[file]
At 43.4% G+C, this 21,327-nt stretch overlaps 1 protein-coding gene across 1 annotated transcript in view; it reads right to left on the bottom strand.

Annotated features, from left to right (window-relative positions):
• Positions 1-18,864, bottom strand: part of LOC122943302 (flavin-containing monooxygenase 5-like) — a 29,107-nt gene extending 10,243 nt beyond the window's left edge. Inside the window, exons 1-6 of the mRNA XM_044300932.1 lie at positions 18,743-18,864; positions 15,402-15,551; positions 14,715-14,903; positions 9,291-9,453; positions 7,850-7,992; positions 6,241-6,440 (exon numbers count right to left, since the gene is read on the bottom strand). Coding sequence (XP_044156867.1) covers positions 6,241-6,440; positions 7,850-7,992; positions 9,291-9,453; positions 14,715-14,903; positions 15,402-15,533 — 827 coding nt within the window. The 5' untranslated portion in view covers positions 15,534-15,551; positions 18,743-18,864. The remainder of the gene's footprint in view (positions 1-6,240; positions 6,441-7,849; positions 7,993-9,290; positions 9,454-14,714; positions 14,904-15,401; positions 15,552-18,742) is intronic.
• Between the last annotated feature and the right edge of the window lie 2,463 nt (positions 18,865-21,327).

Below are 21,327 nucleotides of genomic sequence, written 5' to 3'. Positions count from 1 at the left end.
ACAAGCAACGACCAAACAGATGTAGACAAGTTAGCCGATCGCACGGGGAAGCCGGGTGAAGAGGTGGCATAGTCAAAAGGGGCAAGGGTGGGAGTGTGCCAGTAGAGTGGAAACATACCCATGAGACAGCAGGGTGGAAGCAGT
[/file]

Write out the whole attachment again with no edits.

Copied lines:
At 43.4% G+C, this 21,327-nt stretch overlaps 1 protein-coding gene across 1 annotated transcript in view; it reads right to left on the bottom strand.

Annotated features, from left to right (window-relative positions):
• Positions 1-18,864, bottom strand: part of LOC122943302 (flavin-containing monooxygenase 5-like) — a 29,107-nt gene extending 10,243 nt beyond the window's left edge. Inside the window, exons 1-6 of the mRNA XM_044300932.1 lie at positions 18,743-18,864; positions 15,402-15,551; positions 14,715-14,903; positions 9,291-9,453; positions 7,850-7,992; positions 6,241-6,440 (exon numbers count right to left, since the gene is read on the bottom strand). Coding sequence (XP_044156867.1) covers positions 6,241-6,440; positions 7,850-7,992; positions 9,291-9,453; positions 14,715-14,903; positions 15,402-15,533 — 827 coding nt within the window. The 5' untranslated portion in view covers positions 15,534-15,551; positions 18,743-18,864. The remainder of the gene's footprint in view (positions 1-6,240; positions 6,441-7,849; positions 7,993-9,290; positions 9,454-14,714; positions 14,904-15,401; positions 15,552-18,742) is intronic.
• Between the last annotated feature and the right edge of the window lie 2,463 nt (positions 18,865-21,327).

Below are 21,327 nucleotides of genomic sequence, written 5' to 3'. Positions count from 1 at the left end.
ACAAGCAACGACCAAACAGATGTAGACAAGTTAGCCGATCGCACGGGGAAGCCGGGTGAAGAGGTGGCATAGTCAAAAGGGGCAAGGGTGGGAGTGTGCCAGTAGAGTGGAAACATACCCATGAGACAGCAGGGTGGAAGCAGT